Venezuela’s ruling party suffers blow in historic election, opposition retakes majority

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In a stunning victory, Venezuela’s opposition won control of the National Assembly on Sunday, tipping the balance of power for the first time in over a decade and loosening President Nicolas Maduro’s iron fist rule.

The National Electoral Council, or the CNE, announced that the opposition secured 99 seats and the government party 46 seats. The formal announcement was made by Tibisay Lucena, the president of the CNE, 30 minutes past midnight and almost six hours after polling stations closed.

It is the first time the opposition has wielded power since late president Hugo Chavez kicked off the nation’s socialist revolution in 1999.

Twenty-two of 167 seats were still too close to call after 96 percent of the votes were counted. The opposition said it expects to win some of those seats, which would put them over the 101 needed to control the supermajority in Congress.

“We should end with 113 or 115 congressmen. This will transform the Legislative Branch into an autonomic branch what Venezuela hasn’t had in the last 17 years,” said Henry Ramos Allup, an opposition leader from party Accion Democratica (Democratic Action), in an interview with CNN.

There are two types of supermajorities: With more than 101 congressmen, the opposition can remove the nation’s vice president or a ministry, while a majority of 112 gives it the authority to change the heads of the CNE, approve fundamental laws and introduce amendments to the nation’s Constitution.

“We estimate that we won with more than 2 million votes more [than the ruling party],” Enrique Marquez, a member of opposition party Un Nuevo Tiempo (A New Time), told Fox News Latino.

The streets of Caracas, the nation's capital, broke out in shouts of joy, fireworks and car honking after CNE's Lucena announced the perplexing partial results. In a plaza on the wealthy eastern section of Caracas, which was the epicenter of last year's bloody anti-government protests, a small group of opponents sipped champagne and burned the red shirts that are known as the revolutionary attire.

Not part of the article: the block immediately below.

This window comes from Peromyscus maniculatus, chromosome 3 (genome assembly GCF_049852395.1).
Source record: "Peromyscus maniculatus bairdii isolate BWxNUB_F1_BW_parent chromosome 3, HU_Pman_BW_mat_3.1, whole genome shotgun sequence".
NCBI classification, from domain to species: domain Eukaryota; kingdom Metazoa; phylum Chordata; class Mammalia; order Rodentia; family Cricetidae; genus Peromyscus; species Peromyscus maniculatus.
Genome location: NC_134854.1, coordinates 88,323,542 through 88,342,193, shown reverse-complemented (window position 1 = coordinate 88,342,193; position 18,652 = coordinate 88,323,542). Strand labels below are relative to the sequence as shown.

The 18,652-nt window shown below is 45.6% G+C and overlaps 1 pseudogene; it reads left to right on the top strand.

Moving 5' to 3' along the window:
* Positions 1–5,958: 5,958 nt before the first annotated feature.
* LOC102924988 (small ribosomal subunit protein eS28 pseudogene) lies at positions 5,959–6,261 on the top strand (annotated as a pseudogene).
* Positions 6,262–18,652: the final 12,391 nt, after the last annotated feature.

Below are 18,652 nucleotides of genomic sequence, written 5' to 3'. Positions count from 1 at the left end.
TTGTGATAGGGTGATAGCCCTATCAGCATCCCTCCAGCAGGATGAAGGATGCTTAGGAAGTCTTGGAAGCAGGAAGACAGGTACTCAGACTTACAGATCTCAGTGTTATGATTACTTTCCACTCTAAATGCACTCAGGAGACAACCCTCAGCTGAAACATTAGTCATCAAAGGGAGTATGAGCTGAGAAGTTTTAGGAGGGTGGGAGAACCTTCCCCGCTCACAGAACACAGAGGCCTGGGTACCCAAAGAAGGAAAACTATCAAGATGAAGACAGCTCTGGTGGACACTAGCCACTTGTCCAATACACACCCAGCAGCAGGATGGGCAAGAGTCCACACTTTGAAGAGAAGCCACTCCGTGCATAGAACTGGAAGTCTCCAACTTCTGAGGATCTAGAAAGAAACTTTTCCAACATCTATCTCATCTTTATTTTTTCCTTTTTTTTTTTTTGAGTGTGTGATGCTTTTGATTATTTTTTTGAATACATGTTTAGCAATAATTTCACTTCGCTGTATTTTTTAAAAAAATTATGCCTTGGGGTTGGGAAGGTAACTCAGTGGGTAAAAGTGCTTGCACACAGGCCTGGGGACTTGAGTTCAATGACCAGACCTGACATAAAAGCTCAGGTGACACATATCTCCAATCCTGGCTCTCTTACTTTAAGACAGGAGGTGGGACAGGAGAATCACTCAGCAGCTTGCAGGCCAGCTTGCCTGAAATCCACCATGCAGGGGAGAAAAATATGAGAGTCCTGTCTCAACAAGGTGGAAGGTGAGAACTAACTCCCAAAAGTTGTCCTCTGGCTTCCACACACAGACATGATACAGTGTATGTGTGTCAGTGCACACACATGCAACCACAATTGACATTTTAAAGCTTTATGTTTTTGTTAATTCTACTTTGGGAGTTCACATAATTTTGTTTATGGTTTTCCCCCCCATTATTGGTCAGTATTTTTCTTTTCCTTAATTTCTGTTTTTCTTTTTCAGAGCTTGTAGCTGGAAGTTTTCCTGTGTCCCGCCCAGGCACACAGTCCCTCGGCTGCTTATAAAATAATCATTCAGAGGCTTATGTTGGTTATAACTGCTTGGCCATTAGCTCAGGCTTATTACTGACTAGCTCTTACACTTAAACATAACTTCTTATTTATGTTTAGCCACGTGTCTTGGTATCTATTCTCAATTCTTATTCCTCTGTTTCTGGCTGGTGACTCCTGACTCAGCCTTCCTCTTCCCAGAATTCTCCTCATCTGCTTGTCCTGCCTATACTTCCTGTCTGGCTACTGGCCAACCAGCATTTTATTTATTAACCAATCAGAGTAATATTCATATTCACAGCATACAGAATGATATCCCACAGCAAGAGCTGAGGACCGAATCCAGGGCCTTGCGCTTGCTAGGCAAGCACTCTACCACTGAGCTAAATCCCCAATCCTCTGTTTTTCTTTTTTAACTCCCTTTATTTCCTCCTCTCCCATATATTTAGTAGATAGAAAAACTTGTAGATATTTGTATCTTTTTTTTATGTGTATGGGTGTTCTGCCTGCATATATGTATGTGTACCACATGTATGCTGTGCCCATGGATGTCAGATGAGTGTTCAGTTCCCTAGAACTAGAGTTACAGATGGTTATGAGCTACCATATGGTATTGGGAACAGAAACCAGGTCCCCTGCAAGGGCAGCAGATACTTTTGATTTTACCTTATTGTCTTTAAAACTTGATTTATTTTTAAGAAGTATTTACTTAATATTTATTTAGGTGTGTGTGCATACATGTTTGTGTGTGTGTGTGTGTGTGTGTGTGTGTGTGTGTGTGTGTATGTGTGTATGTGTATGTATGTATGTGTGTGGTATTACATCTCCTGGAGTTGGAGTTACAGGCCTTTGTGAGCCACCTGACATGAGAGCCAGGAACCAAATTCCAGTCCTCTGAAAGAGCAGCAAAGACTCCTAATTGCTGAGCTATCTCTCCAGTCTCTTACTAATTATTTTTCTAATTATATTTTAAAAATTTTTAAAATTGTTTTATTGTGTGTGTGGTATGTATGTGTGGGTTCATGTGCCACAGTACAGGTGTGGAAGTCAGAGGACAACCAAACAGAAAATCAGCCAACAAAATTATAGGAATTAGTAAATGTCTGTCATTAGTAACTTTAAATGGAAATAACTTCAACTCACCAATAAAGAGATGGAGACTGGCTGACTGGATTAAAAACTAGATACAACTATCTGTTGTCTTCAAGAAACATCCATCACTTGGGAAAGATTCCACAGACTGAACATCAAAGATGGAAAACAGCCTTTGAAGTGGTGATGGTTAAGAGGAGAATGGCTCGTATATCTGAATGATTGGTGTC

President Maduro conceded soon after the official announcement, blaming the outcome on the financial difficulties the country is going through.

“The economic war won because it was hardened in the last few weeks… Our conscience is clear because we did everything in our hands to protect the people of Venezuela,” Maduro said from Palacio de Miraflores, the presidential house.

While CNE’s first bulletin didn’t provide specific numbers, Maduro said that his party got 42 percent of the support.

The opposition prevailed in places it never had since Chavismo took power in 1999. The information on which districts were taken over is not out yet, but analysts expect big victories in central Venezuela — a region that in the past gave Chavismo large-margin wins.

The new National Assembly will be installed on Jan. 5, 2016.

Before Sunday’s vote, president Maduro announced that he would arrange a meeting with the elected congressmen to speak about the country’s economic situation. However, opposition leaders spoke in strident terms, a prelude to what's likely to be a period of intense political fighting in a deeply polarized country mired in an economic crisis.

Voter turnout was a stunning 74 percent, the highest for a parliamentary vote since compulsory voting ended in the 1990s, as Venezuelans punished Maduro's government for widespread shortages, a plunging currency and triple-digit inflation that has brought the economy to its knees.

"Venezuelan families are tired of living the consequences of the failure," Jesus Torrealba, head of the Democratic Unity opposition coalition, told supporters at campaign headquarters. "The country wants change and that change is beginning today."

Maduro had repeatedly vowed in recent weeks to take to the streets and defend his mentor Chavez's legacy if his party lost. But on Sunday night he softened his tone, urging his supporters to calmly regroup from the loss.

"I call on all of our people to recognize in peace these results and re-evaluate many political aspects of the revolution," he said.

But some government supporters are already bracing for a fight.

"Now everything will just get worse. The Chavistas will go to war with the opposition," said Diana Areaz, who waited with her friend to hear the results.

The opposition victory deals a serious setback to the socialist revolution started almost 17 years ago by the late Hugo Chavez, who until his death in 2013 had an almost-magical hold on Venezuela's long-excluded masses.

It was also a major blow to Latin America's left, which has been struggling in the face of a region-wide economic slowdown and voter fatigue in some countries with rampant corruption.

Last month, Argentines elected a conservative businessman over the chosen successor of Cristina Fernandez, who was a close ally of Chavez. In Brazil, President Dilma Rousseff is battling impeachment over a corruption scandal in her long-ruling Workers' Party.

The Associated Press contributed to this report.